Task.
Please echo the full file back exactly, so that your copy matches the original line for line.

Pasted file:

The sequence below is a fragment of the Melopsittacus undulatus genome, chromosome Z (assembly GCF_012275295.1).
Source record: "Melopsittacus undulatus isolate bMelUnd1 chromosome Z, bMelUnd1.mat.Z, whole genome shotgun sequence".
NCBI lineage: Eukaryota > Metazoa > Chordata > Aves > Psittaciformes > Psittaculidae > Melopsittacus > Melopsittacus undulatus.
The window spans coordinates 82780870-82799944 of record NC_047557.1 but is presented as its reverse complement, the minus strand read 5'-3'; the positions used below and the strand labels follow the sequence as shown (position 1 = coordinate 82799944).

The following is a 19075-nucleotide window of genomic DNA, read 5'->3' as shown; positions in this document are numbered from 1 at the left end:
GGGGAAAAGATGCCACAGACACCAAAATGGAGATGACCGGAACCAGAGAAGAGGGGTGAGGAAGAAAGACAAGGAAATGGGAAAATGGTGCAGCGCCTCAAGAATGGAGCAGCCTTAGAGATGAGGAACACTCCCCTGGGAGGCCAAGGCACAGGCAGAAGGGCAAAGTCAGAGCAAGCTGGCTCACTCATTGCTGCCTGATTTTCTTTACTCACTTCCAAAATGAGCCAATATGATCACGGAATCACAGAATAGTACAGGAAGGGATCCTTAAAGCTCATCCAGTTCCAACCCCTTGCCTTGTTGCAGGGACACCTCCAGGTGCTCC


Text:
The sequence below is a fragment of the Melopsittacus undulatus genome, chromosome Z (assembly GCF_012275295.1).
Source record: "Melopsittacus undulatus isolate bMelUnd1 chromosome Z, bMelUnd1.mat.Z, whole genome shotgun sequence".
NCBI lineage: Eukaryota > Metazoa > Chordata > Aves > Psittaciformes > Psittaculidae > Melopsittacus > Melopsittacus undulatus.
The window spans coordinates 82780870-82799944 of record NC_047557.1 but is presented as its reverse complement, the minus strand read 5'-3'; the positions used below and the strand labels follow the sequence as shown (position 1 = coordinate 82799944).

The following is a 19075-nucleotide window of genomic DNA, read 5'->3' as shown; positions in this document are numbered from 1 at the left end:
GGGGAAAAGATGCCACAGACACCAAAATGGAGATGACCGGAACCAGAGAAGAGGGGTGAGGAAGAAAGACAAGGAAATGGGAAAATGGTGCAGCGCCTCAAGAATGGAGCAGCCTTAGAGATGAGGAACACTCCCCTGGGAGGCCAAGGCACAGGCAGAAGGGCAAAGTCAGAGCAAGCTGGCTCACTCATTGCTGCCTGATTTTCTTTACTCACTTCCAAAATGAGCCAATATGATCACGGAATCACAGAATAGTACAGGAAGGGATCCTTAAAGCTCATCCAGTTCCAACCCCTTGCCTTGTTGCAGGGACACCTCCAGGTGCTCC